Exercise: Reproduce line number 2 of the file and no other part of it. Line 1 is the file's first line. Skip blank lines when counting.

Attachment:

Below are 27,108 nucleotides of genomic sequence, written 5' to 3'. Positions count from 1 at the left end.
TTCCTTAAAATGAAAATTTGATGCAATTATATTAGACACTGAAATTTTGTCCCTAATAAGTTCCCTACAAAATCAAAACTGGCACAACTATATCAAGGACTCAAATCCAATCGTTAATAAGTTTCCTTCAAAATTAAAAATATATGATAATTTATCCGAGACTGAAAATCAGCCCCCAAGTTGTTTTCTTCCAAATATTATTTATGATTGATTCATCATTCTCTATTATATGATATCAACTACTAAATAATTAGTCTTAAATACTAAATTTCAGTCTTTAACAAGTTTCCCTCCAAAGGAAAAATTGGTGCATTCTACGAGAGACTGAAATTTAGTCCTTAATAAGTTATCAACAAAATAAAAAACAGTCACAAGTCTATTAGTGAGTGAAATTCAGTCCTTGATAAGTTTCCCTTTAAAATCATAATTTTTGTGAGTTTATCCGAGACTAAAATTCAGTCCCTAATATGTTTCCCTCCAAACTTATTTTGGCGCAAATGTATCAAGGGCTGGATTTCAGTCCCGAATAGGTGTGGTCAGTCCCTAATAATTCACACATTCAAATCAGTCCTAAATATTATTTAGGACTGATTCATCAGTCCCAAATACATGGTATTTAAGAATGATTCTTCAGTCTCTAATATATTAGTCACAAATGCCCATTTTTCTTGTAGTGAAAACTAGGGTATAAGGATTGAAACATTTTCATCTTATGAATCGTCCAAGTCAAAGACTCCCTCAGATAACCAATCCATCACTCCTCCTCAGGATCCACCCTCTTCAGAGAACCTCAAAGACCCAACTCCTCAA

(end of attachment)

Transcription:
TTCCTTAAAATGAAAATTTGATGCAATTATATTAGACACTGAAATTTTGTCCCTAATAAGTTCCCTACAAAATCAAAACTGGCACAACTATATCAAGGACTCAAATCCAATCGTTAATAAGTTTCCTTCAAAATTAAAAATATATGATAATTTATCCGAGACTGAAAATCAGCCCCCAAGTTGTTTTCTTCCAAATATTATTTATGATTGATTCATCATTCTCTATTATATGATATCAACTACTAAATAATTAGTCTTAAATACTAAATTTCAGTCTTTAACAAGTTTCCCTCCAAAGGAAAAATTGGTGCATTCTACGAGAGACTGAAATTTAGTCCTTAATAAGTTATCAACAAAATAAAAAACAGTCACAAGTCTATTAGTGAGTGAAATTCAGTCCTTGATAAGTTTCCCTTTAAAATCATAATTTTTGTGAGTTTATCCGAGACTAAAATTCAGTCCCTAATATGTTTCCCTCCAAACTTATTTTGGCGCAAATGTATCAAGGGCTGGATTTCAGTCCCGAATAGGTGTGGTCAGTCCCTAATAATTCACACATTCAAATCAGTCCTAAATATTATTTAGGACTGATTCATCAGTCCCAAATACATGGTATTTAAGAATGATTCTTCAGTCTCTAATATATTAGTCACAAATGCCCATTTTTCTTGTAGTGAAAACTAGGGTATAAGGATTGAAACATTTTCATCTTATGAATCGTCCAAGTCAAAGACTCCCTCAGATAACCAATCCATCACTCCTCCTCAGGATCCACCCTCTTCAGAGAACCTCAAAGACCCAACTCCTCAA